Christians celebrate Easter to commemorate the resurrection of Jesus Christ, but can believers also embrace fluffy bunnies and decorated eggs also associated with the holiday without taking away from the Gospel message?
"The commercialization and secularization of Easter speaks to a culture committed to extrapolating faith from the public sphere," the Rev. Samuel Rodriguez, president of the National Hispanic Christian Leadership Conference, told The Christian Post. "Easter is not about a bunny. Easter is about the lamb; crucified and resurrected. Although I have no problem in activities that engage children and provide space for conversations regarding Easter, the most transformative week in history, the Passion week and the redemptive work of Jesus Christ cannot be sacrificed on the altar of cultural expediency."
While churches across the world celebrate the holiday, the name "Easter" is not biblical as it is derived from Eastre, an Anglo-Saxon fertility goddess of Spring. According to the Daily Journal, Eastre had a rabbit as a companion which explains the incorporation of Easter bunnies and egg hunts during Easter Sunday celebrations.
Roger Sing Oldham of the Southern Baptist Convention said Christians have mixed feelings about the secular traditions popularly associated with Easter.
"Devout followers of Christ are divided on whether it is appropriate to have Easter egg hunts. Many host such events, seeing them as opportunities to meet individuals in their communities," commented Oldham, member of the executive committee of the Southern Baptist Convention. "From these contacts, their hope and prayer is that some will hear and respond to the Gospel message of salvation in Jesus Christ."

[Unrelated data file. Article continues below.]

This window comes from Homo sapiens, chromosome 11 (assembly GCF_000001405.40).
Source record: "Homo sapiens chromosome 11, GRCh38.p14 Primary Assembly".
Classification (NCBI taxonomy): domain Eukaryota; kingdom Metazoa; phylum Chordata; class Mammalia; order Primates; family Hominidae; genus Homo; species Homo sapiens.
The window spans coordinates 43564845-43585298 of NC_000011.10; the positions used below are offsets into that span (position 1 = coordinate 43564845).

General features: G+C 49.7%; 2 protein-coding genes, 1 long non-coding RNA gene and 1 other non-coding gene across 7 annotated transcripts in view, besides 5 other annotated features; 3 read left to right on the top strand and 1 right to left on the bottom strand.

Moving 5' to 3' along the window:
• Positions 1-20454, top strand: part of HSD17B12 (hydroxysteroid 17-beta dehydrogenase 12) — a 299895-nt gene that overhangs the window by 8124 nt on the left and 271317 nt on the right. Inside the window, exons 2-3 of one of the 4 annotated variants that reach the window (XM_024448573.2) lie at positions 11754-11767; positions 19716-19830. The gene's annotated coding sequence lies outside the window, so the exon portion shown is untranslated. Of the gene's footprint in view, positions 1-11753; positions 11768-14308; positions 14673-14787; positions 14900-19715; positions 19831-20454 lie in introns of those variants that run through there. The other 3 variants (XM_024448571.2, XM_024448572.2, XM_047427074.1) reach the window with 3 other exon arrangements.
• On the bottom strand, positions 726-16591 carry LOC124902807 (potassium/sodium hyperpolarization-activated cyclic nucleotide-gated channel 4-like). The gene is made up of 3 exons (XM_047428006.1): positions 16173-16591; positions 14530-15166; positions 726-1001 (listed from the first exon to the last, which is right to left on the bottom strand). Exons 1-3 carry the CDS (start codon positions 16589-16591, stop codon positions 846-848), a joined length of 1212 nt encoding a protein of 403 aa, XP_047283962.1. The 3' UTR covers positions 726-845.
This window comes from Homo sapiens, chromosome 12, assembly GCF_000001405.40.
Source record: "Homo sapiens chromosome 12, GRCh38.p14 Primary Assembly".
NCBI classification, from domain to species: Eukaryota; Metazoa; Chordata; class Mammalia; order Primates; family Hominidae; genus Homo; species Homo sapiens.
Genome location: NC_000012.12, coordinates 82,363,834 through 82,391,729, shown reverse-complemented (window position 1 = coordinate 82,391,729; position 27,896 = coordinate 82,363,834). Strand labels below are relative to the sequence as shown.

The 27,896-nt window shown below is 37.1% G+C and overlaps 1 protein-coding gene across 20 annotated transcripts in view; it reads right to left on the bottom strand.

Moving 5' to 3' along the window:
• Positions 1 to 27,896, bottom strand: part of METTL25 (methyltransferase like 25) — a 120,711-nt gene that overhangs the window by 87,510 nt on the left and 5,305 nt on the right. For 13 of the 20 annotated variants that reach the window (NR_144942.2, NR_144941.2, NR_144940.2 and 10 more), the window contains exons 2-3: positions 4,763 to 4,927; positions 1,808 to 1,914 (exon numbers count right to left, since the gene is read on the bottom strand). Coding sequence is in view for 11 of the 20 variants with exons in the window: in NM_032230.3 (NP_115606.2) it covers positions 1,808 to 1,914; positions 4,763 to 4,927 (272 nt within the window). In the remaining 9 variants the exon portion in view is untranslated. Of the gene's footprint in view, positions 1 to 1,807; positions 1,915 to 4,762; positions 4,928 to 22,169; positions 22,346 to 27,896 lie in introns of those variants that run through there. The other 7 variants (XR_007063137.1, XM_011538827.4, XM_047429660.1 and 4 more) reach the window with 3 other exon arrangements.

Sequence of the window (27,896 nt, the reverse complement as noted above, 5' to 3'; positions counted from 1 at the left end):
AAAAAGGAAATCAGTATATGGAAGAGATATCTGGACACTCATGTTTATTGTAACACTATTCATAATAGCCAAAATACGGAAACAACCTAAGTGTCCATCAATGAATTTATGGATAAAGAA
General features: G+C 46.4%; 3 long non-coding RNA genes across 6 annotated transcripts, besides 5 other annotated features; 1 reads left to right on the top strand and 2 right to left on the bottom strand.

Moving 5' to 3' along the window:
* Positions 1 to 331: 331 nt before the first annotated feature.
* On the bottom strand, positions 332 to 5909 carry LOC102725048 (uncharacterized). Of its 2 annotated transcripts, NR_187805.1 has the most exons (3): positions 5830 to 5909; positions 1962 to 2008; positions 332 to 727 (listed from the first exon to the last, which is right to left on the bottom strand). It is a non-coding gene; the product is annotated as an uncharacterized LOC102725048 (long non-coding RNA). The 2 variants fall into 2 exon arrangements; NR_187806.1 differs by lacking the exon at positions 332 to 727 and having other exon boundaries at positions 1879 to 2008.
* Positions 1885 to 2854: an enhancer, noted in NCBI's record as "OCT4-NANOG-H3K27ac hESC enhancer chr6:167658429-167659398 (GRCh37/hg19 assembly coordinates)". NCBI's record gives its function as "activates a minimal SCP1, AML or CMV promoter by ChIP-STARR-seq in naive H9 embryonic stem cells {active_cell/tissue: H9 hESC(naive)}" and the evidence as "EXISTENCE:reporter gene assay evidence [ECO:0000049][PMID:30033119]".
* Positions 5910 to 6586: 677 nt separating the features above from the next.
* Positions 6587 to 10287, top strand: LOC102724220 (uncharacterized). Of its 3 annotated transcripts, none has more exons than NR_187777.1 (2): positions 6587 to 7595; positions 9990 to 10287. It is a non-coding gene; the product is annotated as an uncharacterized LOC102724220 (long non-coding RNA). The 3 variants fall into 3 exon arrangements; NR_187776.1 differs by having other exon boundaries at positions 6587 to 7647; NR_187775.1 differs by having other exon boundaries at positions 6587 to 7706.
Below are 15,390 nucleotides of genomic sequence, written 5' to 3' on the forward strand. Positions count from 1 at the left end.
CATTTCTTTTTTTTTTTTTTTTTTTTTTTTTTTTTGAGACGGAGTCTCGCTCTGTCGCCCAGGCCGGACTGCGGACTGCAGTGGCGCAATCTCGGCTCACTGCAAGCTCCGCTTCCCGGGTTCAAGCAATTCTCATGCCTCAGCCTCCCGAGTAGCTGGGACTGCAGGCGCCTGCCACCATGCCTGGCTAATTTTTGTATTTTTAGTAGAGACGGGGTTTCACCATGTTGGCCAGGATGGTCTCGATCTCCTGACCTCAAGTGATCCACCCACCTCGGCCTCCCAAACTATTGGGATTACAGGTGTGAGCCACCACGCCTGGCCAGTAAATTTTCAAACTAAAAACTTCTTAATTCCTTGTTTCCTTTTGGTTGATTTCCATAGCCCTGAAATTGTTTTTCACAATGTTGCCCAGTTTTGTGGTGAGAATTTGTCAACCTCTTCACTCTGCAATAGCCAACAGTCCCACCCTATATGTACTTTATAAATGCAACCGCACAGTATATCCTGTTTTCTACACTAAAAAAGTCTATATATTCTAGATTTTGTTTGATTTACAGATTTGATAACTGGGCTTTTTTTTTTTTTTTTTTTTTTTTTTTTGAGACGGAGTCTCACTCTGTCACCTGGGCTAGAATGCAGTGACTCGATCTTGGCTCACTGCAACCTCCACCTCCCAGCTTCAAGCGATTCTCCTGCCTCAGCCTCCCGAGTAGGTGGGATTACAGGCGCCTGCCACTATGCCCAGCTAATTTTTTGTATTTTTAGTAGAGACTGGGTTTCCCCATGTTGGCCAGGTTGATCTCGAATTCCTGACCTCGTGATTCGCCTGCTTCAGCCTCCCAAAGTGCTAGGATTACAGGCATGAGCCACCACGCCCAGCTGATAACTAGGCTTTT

He added, "Others view such secular events as unbecoming to the gospel of Christ and do not participate in these kinds of activities. In both cases, however, the central truth of the atoning death, burial, and resurrection of Jesus is the core message Christian churches preach and teach during this season and throughout the year."
Dr. Quentin P Kinnison, assistant professor of Contemporary Christian Ministries at Fresno Pacific University, said in an interview with CP last year, that secular symbols such as bunnies and eggs were oftentimes used by Christian missionaries when evangelizing to others who did not have knowledge of Christianity.
"The use of eggs in particular has been used to identify the essence of life and the resurrection of Christ. By using these known symbols within the culture, Christian missionaries find ways to connect and communicate the Gospel of Jesus Christ to cultures unfamiliar with the biblical stories and narratives," said Kinnison.
However, he also noted that the practice of using such items for Easter should be done without compromising the message behind the holiday.
"What becomes problematic is when we lose the meaning of the symbols and they take on new or different cultural values that are antithetical to the Gospel," said Kinnison.